2) The music was superfluous. I’d rather hear more of the engine sound or nothing at all mixed in.
    3) Please skip the stationary intro and skip straight to the action. Video reviews on other sites are guilty of the same thing. It’s like having a still photo with the frustration of only being able to read the accompanying text slowly.
    4) If its not too much trouble, it would be great if you edited out the parts where you are sitting still at traffic lights. It’s like #1 with the added aggravation of being reminded of the traffic lights on my daily commute.

    These are really just minor nits – great reporting!

  13. Jerrylee says:

    very nice review and I like the video. I test rode one of the earlier versions and really liked it with the exception of a soft motor. For the last few years I said I’d probably be a buyer if they put the stronger motor in. They did and I was able to see both the white and black versions on a trip to Wichita. I didn’t ride the new version as my interest for some reason seems to be leaning toward the new Stelvio. I have a “weak spot” for Guzzis having owned an old 70 750 Ambassador. It was a great bike. Glad to see them make a comeback.

  14. MikeD says:

    So many great choices(bikes)…so little time and $$$. (-_- )”

    I can see myself riding this…just not paying that much…(^_^)

  15. Trpldog says:

    I bought a new Moto Guzzi Le Mans in ’76, and really enjoyed it while I owned it. I have always had a real soft spot for the brand. It had great personality and relibility to boot. I haven’t yet moved into the sport-touring mode of motorcycling, but I sure would like to have a Guzzi back in the garage.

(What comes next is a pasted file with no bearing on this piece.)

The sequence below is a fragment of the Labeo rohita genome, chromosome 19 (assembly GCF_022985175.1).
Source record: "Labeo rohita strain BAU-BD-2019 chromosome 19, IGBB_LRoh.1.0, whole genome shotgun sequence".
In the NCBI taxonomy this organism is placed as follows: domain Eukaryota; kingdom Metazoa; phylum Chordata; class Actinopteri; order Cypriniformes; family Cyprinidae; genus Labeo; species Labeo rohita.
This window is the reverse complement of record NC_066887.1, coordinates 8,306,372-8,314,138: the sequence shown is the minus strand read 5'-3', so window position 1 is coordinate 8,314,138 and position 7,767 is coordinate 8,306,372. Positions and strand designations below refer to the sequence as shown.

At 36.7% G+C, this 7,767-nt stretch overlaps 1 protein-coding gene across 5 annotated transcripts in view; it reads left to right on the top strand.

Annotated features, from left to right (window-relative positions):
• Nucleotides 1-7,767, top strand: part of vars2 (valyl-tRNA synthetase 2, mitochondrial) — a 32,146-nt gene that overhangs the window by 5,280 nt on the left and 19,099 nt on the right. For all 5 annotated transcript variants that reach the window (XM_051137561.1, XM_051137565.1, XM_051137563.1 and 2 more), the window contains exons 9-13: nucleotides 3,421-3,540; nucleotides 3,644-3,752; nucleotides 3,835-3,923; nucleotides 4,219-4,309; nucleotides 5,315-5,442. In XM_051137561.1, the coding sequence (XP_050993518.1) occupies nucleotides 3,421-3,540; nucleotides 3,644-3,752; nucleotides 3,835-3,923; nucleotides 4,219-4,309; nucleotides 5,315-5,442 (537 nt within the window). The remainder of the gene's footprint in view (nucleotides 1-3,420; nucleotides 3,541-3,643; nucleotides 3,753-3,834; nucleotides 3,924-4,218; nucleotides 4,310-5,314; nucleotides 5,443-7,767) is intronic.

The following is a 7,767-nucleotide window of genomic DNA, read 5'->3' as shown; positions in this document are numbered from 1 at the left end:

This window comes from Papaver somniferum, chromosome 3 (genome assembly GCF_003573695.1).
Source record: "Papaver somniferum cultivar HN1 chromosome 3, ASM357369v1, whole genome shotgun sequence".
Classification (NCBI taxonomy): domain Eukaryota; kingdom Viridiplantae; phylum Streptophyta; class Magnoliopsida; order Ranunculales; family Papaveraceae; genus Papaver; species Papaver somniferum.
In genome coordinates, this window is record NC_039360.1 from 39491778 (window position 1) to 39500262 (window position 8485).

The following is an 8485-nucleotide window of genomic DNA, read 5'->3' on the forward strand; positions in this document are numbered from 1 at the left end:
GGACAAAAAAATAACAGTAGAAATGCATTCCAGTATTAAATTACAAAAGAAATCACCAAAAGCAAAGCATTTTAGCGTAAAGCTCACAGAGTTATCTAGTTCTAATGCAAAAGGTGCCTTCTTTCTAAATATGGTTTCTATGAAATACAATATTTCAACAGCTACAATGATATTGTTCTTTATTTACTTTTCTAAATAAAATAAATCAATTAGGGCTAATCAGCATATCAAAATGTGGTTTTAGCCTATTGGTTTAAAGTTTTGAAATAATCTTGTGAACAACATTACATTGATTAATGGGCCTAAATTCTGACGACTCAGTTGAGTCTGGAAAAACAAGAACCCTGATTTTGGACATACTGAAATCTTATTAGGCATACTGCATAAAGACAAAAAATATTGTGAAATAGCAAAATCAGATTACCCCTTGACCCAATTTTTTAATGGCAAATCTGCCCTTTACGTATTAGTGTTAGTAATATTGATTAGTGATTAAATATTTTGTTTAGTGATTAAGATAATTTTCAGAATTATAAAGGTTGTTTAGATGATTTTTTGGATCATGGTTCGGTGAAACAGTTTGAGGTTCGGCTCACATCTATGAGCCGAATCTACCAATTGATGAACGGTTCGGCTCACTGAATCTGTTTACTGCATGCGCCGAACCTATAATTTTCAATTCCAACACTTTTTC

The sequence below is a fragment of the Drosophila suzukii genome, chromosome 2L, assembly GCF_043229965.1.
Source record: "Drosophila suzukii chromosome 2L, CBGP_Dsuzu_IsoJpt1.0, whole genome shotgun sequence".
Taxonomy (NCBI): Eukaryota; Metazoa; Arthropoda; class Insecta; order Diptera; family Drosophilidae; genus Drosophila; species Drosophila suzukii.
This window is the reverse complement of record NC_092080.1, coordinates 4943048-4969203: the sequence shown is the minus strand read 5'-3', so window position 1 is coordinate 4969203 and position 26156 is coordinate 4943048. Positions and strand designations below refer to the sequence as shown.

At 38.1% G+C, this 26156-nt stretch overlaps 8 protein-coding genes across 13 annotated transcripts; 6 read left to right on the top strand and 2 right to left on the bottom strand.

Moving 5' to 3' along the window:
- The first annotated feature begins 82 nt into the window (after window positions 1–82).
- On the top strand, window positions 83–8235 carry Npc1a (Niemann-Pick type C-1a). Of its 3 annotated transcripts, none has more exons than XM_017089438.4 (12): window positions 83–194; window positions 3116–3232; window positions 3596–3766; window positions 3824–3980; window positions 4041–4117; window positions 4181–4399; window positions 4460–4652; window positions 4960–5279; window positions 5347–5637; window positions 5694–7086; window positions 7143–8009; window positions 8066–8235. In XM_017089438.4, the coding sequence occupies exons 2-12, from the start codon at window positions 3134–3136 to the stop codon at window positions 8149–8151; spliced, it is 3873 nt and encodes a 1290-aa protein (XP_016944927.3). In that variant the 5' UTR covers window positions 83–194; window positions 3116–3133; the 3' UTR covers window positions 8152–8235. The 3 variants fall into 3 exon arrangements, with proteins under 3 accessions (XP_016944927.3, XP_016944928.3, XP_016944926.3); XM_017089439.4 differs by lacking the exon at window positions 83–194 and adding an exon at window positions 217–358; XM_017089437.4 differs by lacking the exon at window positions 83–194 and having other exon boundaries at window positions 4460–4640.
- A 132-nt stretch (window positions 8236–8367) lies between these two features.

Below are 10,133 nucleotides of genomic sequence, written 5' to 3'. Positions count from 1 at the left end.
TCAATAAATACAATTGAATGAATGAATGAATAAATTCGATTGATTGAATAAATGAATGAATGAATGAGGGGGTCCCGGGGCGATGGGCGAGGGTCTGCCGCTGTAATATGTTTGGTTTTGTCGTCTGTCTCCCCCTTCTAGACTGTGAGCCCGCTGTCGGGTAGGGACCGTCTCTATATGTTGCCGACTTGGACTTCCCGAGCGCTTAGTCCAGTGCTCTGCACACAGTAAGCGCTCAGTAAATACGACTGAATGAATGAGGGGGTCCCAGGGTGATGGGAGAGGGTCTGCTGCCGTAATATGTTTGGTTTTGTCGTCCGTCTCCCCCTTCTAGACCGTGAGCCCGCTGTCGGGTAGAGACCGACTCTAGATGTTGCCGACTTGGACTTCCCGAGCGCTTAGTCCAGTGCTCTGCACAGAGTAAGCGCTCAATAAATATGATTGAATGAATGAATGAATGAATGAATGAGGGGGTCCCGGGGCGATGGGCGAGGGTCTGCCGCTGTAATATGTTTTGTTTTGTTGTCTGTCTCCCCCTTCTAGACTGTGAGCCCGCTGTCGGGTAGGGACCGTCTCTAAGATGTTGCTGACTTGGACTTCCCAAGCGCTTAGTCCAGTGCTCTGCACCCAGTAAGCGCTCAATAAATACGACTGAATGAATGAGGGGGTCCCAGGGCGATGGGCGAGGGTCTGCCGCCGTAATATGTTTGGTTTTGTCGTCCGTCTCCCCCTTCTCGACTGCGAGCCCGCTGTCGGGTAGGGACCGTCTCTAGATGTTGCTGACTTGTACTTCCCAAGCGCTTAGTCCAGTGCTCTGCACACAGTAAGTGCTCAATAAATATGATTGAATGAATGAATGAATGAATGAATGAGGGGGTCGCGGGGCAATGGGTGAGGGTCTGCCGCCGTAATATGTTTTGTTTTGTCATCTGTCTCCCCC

• Trpldog says:

      Dirck,
      I just came back after posting above and watched your video. I have to say – EXCELLENT! MD has been my home page for a long long time and the video really brought me to understand that there are real people behind MD, and not robotic key-hitters knocking out the articles that show up on my screen. Truly, if MD ever ceased to exist, the motorcycling world would suffer a great loss. Without exaggeration, from one mature motorcyclist to another, MD is a real highlight of my day. I’m sure I am not alone when I say to you and to all the MD team, THANK YOU for all your hard work and dedication to the sport we all love and enjoy. If you ever happen to find yourself in the LA area on two wheels and have a hankerin for some coffee, I would be blessed to sit and talk bike over a cup. My treat. Cheers!

      • Dirck Edge says:

        Thanks. We have big plans for video. This is just our first. I will take you up on that coffee when the opportunity to spend some time in L.A. arises.

  16. Gabe says:

    They did! It’s called the Stelvio.

    • Kjazz says:

      …if this was a response to my “wish” below, my response is that I dont expect the Stelvio’s chassis to meet or exceed the BMW’s. Haven’t ridden it, but have read the reviews. I think the BMW Telelever is weird at first, but quickly becomes the most amazingly compliant and trusted front-end I’ve ever tried. I think it’s widely accepted the BMW’s overall chassis is superior, but maybe not for long.

      …if this wasn’t directed at my comment….nevermind!!! :-)

  17. MadMax2 says:

    Thanks Dirck,

    Could you please comment on the heat output? Most of the bikes in this class can throw off so much heat that its a buzz kill.

    • MGNorge says:

      From what 8V owners are saying the new motor is an improvement in heat management over the old motor. Even so, I don’t find the heat generated by my 2v to be much of a problem most of the time. I have long legs and the inside of my knees will kiss the valve covers a bit. The only time it’s noticable is on really hot days in stop and go traffic. I don’t call that riding but it is a reality out on the streets.
      I encourage any interested in an Guzzi to look into a test ride. The dealer in my area almost insisted I do so. But like a fish unable to escape its fate at the hands of a fisherman, the hook was set! They are very addictive. Just be prepared to answer a lot of, “Moto what?” when tanking up!

      • Marky Mark says: